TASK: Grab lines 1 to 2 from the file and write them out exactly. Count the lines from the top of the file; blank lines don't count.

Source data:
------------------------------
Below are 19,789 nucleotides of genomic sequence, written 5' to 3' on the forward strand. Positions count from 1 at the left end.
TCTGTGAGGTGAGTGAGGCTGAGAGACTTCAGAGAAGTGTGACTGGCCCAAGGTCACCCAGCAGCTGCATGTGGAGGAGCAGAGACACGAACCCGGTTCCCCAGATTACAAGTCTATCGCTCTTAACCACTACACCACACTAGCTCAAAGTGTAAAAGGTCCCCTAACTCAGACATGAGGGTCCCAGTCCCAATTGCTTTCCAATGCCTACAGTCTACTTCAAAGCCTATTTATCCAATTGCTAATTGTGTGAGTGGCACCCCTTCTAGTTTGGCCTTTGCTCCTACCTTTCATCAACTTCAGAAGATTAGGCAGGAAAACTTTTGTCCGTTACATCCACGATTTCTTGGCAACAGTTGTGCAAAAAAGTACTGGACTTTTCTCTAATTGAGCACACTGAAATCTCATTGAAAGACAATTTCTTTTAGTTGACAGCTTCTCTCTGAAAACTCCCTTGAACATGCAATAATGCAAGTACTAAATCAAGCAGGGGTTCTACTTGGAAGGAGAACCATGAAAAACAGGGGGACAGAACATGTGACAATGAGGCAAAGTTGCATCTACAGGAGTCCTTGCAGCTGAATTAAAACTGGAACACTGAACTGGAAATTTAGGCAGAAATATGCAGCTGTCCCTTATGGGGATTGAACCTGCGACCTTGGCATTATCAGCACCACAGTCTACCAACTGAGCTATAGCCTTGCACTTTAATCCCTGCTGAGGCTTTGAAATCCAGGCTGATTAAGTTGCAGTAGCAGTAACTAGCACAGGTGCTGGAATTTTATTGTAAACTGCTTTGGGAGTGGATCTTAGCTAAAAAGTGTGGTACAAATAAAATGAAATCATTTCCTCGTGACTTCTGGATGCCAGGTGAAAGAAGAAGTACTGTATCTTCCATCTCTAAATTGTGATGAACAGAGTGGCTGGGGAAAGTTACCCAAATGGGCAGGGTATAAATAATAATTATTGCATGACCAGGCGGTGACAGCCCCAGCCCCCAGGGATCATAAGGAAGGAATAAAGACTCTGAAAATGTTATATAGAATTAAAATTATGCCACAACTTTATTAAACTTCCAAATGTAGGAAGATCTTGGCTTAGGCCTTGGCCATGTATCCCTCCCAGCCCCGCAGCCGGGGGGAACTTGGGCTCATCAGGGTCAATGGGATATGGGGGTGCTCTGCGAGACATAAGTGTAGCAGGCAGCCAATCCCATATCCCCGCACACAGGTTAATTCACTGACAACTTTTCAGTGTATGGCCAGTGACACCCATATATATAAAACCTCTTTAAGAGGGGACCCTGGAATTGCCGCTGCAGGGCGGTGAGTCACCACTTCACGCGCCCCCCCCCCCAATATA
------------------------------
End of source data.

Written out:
Below are 19,789 nucleotides of genomic sequence, written 5' to 3' on the forward strand. Positions count from 1 at the left end.
TCTGTGAGGTGAGTGAGGCTGAGAGACTTCAGAGAAGTGTGACTGGCCCAAGGTCACCCAGCAGCTGCATGTGGAGGAGCAGAGACACGAACCCGGTTCCCCAGATTACAAGTCTATCGCTCTTAACCACTACACCACACTAGCTCAAAGTGTAAAAGGTCCCCTAACTCAGACATGAGGGTCCCAGTCCCAATTGCTTTCCAATGCCTACAGTCTACTTCAAAGCCTATTTATCCAATTGCTAATTGTGTGAGTGGCACCCCTTCTAGTTTGGCCTTTGCTCCTACCTTTCATCAACTTCAGAAGATTAGGCAGGAAAACTTTTGTCCGTTACATCCACGATTTCTTGGCAACAGTTGTGCAAAAAAGTACTGGACTTTTCTCTAATTGAGCACACTGAAATCTCATTGAAAGACAATTTCTTTTAGTTGACAGCTTCTCTCTGAAAACTCCCTTGAACATGCAATAATGCAAGTACTAAATCAAGCAGGGGTTCTACTTGGAAGGAGAACCATGAAAAACAGGGGGACAGAACATGTGACAATGAGGCAAAGTTGCATCTACAGGAGTCCTTGCAGCTGAATTAAAACTGGAACACTGAACTGGAAATTTAGGCAGAAATATGCAGCTGTCCCTTATGGGGATTGAACCTGCGACCTTGGCATTATCAGCACCACAGTCTACCAACTGAGCTATAGCCTTGCACTTTAATCCCTGCTGAGGCTTTGAAATCCAGGCTGATTAAGTTGCAGTAGCAGTAACTAGCACAGGTGCTGGAATTTTATTGTAAACTGCTTTGGGAGTGGATCTTAGCTAAAAAGTGTGGTACAAATAAAATGAAATCATTTCCTCGTGACTTCTGGATGCCAGGTGAAAGAAGAAGTACTGTATCTTCCATCTCTAAATTGTGATGAACAGAGTGGCTGGGGAAAGTTACCCAAATGGGCAGGGTATAAATAATAATTATTGCATGACCAGGCGGTGACAGCCCCAGCCCCCAGGGATCATAAGGAAGGAATAAAGACTCTGAAAATGTTATATAGAATTAAAATTATGCCACAACTTTATTAAACTTCCAAATGTAGGAAGATCTTGGCTTAGGCCTTGGCCATGTATCCCTCCCAGCCCCGCAGCCGGGGGGAACTTGGGCTCATCAGGGTCAATGGGATATGGGGGTGCTCTGCGAGACATAAGTGTAGCAGGCAGCCAATCCCATATCCCCGCACACAGGTTAATTCACTGACAACTTTTCAGTGTATGGCCAGTGACACCCATATATATAAAACCTCTTTAAGAGGGGACCCTGGAATTGCCGCTGCAGGGCGGTGAGTCACCACTTCACGCGCCCCCCCCCCCAATATA